Red Zone

Crennel calls Chiefs picked for Pro Bowl ‘a bright spot’ in season

The Chiefs were making no apologies for having five players selected to this season’s Pro Bowl despite having a 2-13 record, which is tied for worst in the NFL.

“You’re talking about five really good players going to Hawaii,’’ said punter Dustin Colquitt, one of the five players. “Every guy we have that’s going, (opponents) have to account for. It doesn’t matter the record. You have to look at the individual.’’

Outside linebacker Tamba Hali and strong safety Eric Berry are starters for the Jan. 27 Pro Bowl in Honolulu. Colquitt, inside linebacker Derrick Johnson and running back Jamaal Charles also made it.

“Hats off to those guys for what they were able to accomplish,’’ coach Romeo Crennel said. “A well-deserved reward. There is a bright spot in the season that we have guys people respect the way they play, the way they conduct themselves.’’

Each player was selected to the second Pro Bowl of his career except for Colquitt, who will be going for the first time. Colquitt is ninth in the league in punting average at 46.9 but is far and away the leader in punts downed inside the 20-yard line with 42. He has only seven touchbacks.

He said his first call after learning the news was to his father, former Steelers punter Craig Colquitt.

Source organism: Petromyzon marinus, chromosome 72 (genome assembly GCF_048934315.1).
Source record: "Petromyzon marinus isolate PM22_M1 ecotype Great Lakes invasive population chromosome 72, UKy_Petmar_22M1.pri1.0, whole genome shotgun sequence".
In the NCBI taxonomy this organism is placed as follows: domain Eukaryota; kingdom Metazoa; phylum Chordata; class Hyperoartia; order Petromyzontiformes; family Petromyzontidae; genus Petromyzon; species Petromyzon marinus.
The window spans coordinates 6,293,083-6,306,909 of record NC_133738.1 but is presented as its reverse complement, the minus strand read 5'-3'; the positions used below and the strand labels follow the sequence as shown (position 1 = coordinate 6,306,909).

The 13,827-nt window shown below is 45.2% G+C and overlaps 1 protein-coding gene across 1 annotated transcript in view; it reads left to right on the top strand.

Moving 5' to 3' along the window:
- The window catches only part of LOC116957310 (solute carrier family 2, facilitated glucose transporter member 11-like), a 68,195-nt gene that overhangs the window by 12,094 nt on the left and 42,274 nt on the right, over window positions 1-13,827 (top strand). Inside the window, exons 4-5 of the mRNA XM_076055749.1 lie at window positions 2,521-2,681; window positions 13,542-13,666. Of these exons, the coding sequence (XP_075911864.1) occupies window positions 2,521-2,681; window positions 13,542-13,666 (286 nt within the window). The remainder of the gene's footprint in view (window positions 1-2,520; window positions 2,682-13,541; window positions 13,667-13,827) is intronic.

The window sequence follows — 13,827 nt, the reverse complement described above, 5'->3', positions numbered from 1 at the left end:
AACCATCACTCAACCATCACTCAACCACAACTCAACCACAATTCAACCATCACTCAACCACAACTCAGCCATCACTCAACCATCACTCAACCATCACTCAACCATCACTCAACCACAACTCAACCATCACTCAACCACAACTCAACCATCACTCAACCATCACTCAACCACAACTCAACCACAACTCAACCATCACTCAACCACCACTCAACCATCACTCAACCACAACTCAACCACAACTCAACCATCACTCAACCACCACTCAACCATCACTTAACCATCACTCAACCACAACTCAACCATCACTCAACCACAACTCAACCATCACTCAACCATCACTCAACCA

“I had to rub it in,’’ Colquitt said. “He’s rubbed in the Super Bowl rings for so long.’’

Crennel on crutches

Crennel moved around the Chiefs’ practice facility on crutches after having his sore knee drained by doctors. He said he was unsure if he would be off crutches in time for Sunday’s game against the Broncos in Denver.

If he’s still using the crutches, Crennel would coach the game from the pressbox rather than on the sideline.

“If I go upstairs I’ll be talking to (defensive coordinator Gary Gibbs), and I’ll be talking to (offensive coordinator Brian Daboll), and I can get word to (special teams coach Tom McMahon), if I need to, and then just call the game from up there, make critical decisions from upstairs,’’ Crennel said. “Some people like to go upstairs and call the game and look at the game because they feel can see more than they can on the sideline. But I’ve always been a sideline guy myself.’’

Crennel said he has had problems with the knee on and off during the season.

“It blew up on me last night,’’ he said. “When I went to the doctor, he took quite a bit of fluid.

“It should be OK. I’ve been icing. I just have to go slow initially.”

Injury report

Hali and Charles both returned to practice after missing work the day before because of flu symptoms.

But center Ryan Lilja (back), defensive end Tyson Jackson (toe), offensive tackles Branden Albert (back) and Donald Stephenson (illness), tight end Tony Moeaki (concussion), wide receiver Terrance Copper (knee) and linebacker Cory Greenwood (illness) did not practice.

Wide receiver Josh Bellamy (ankle) and safety Abe Elam (quad) were listed as limited participants while Berry (hand), offensive linemen Jon Asamoah (thumb), Russ Hochstein (back) and Rich Ranglin (knee) were full participants.